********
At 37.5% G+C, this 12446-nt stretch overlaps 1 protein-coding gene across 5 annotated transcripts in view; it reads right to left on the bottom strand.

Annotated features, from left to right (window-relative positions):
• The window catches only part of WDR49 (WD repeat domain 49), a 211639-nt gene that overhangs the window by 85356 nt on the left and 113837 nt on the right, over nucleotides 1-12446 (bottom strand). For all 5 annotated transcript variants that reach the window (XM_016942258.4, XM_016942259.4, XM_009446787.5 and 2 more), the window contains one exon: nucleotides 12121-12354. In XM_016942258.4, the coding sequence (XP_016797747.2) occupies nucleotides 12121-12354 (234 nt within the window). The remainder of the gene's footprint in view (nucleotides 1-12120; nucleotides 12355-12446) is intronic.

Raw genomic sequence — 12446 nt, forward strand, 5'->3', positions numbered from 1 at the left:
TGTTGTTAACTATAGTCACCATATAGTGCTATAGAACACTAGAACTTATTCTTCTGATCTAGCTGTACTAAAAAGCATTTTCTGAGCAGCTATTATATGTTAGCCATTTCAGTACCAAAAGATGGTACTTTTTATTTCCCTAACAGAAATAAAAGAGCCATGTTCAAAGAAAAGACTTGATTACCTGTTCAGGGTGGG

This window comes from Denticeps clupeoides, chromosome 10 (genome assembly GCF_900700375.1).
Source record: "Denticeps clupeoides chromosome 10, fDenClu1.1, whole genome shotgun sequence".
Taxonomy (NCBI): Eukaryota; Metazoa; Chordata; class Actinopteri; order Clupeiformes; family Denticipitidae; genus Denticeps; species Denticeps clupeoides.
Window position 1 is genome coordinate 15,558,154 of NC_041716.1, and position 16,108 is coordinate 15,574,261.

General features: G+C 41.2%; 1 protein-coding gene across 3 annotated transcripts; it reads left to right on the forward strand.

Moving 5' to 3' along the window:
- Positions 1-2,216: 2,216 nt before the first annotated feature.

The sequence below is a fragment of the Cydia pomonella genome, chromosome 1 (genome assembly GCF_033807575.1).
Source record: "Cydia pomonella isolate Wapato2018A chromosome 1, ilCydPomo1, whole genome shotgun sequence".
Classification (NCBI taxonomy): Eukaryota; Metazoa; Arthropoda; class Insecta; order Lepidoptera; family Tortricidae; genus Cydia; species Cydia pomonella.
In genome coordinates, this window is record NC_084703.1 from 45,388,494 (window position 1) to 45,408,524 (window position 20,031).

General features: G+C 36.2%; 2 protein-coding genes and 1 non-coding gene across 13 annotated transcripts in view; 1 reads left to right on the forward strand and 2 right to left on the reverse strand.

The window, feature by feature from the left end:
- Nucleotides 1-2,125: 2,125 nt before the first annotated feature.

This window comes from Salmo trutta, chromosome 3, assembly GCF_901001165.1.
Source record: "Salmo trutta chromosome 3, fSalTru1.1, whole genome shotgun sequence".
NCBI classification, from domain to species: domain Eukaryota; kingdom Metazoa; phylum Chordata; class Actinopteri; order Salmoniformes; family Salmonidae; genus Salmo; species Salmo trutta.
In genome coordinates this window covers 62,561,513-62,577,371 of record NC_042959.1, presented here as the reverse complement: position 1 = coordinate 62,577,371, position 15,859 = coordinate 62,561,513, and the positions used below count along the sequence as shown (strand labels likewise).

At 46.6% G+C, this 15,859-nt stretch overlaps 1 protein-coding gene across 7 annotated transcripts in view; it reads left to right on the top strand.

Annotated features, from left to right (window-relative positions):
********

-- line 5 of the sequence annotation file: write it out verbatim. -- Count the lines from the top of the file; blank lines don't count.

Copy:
TGTTGTTAACTATAGTCACCATATAGTGCTATAGAACACTAGAACTTATTCTTCTGATCTAGCTGTACTAAAAAGCATTTTCTGAGCAGCTATTATATGTTAGCCATTTCAGTACCAAAAGATGGTACTTTTTATTTCCCTAACAGAAATAAAAGAGCCATGTTCAAAGAAAAGACTTGATTACCTGTTCAGGGTGGG